Beijing time, at 20:00 on November 9, Omer Ozden, founder of RockTree LEX, shared the topic "the Offensive of STO Compliance" in "Mars Learning Community " while having an in-depth conversation with rotating group manager Junjie Fan.
Junjie Fan: 1.How to do anti-money laundering(AML) when using ETH/BTC to raise funds during the process of private placement?
Omer Ozden: Each jurisdiction has different rules for AML. They are also sometimes closely related to ATF (Anti Terrorist Financing) and other activities. The rules you follow are where your organization is. US requirements are different from Hong Kong requirements are different from Singapore requirements, which has different rules than Canada. And regulators such as FinCen, FinTrac, etc..
The first thing LEX does for a project is the prepare an AML/KYC Policy. That’s first. The Policy’s purpose is to prevent the Company from being used by criminal elements (whether you are intentional or not) for money laundering or financing terrorists. It enables the Company to know and understand the investors (or customers). And how to deal with and report suspicious activities. This has to be tailored for the type of project and jurisdiction, and the type of fund raising. For private placements, your Policy will deal with what to do.
However, another purpose of this Policy is to Protect the Company. The shareholders and the executives. That is key, because as you know, in blockchain and cryptocurrency, AML and KYC is one of the key areas the government monitors and checks with Blockchain projects.
Also, what LEX does is we make sure the policy is actually being used. The Policy cannot be too complicated. We have to give training to the Company to make sure the people in the company are practicing the system of AML in the policy – in addition to making sure your company has the appropriate controls for detection and reporting suspicious activities in accordance with the laws of your jurisdiction. Again, this is for your protection. A lot of groups get a policy and then put it in the drawer and forget about it. This is a big mistake. You need a system to handle this properly and in a practical way. This means maintaining “risk-based” due diligence, identification, verification and KYC program. You make an assessment as to the risk of the investor. The more they invest for example, the more documents you collect. If they are an investor from a risky country, you collect more documents.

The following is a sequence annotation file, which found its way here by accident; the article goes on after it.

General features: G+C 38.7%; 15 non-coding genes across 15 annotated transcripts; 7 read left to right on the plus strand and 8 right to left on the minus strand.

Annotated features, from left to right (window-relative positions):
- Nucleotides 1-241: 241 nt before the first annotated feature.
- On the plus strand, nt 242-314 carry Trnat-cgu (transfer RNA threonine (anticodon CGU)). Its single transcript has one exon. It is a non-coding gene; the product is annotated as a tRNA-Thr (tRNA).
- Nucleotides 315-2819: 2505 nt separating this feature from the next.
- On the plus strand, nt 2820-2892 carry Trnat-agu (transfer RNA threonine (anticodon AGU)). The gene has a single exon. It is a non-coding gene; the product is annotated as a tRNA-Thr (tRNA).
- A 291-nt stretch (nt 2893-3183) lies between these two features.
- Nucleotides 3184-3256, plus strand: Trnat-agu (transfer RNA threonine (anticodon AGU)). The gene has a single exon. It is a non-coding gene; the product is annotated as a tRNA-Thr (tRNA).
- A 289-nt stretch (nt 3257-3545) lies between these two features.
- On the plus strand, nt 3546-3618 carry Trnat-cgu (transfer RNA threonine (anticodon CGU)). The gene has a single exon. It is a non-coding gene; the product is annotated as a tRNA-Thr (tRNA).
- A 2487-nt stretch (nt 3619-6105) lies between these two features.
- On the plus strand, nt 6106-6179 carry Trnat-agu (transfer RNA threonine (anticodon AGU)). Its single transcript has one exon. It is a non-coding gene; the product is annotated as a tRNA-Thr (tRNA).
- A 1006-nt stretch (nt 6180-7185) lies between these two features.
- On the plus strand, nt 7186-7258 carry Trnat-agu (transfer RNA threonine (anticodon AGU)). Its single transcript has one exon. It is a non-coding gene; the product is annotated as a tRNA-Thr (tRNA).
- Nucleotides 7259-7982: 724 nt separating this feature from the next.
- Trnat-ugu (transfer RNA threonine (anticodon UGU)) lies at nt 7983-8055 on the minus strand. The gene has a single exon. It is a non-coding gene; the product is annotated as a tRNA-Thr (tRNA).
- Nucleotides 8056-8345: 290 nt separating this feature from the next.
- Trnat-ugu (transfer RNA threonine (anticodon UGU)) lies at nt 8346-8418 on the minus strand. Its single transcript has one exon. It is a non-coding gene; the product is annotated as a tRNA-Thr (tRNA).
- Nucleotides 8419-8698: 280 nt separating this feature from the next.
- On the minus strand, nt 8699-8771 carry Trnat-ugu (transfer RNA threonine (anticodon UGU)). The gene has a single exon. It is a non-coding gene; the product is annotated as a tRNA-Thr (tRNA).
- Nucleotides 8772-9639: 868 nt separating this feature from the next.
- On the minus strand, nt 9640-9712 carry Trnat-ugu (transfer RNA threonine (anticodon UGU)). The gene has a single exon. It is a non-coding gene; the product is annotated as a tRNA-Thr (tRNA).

Most of your audience know the types of documents to collect. For private placements, you want to separate out individuals and companies. For example, for individuals you can have ID documents and verification of address. Corporations have documents and information on the entity and the individual persons controlling the corporate entity.
One more point to make here. Depending on where your private placement is, you will need to collect certain documents related to the investor to fit in within exemptions – for example, Rule 506(b) requirements under Regulation D are different than Rule 506(c) requirements, which is related to KYC.
Junjie Fan:2. How are you helping develop the roadmaps for STOs?
Omer Ozden: LEX has prepared a global infrastructure for STOs. We have our offices in Beijing, New York and Toronto. We have signed partnerships with various groups in the United States, and other countries specifically for processing STOs. For example, we work very closely with Sharespost. I will be in Singapore next week with the founder for various meetings with the head of IMF, and the Prime Ministers of Singapore, India and Canada to discuss blockchain and digital assets. This is apart of preparing the roadmap for STOs on a global basis.
LEX is also currently preparing the “Understanding Security Tokens: Guidelines for Government & Practitioners” with the Token Alliance, led by former Commissioner of the SEC, Mr. Paul Atkins and former Chairman of the U.S. Commodity Futures Trading Commission, Dr. Jim Newsome, and other leading experts around the world.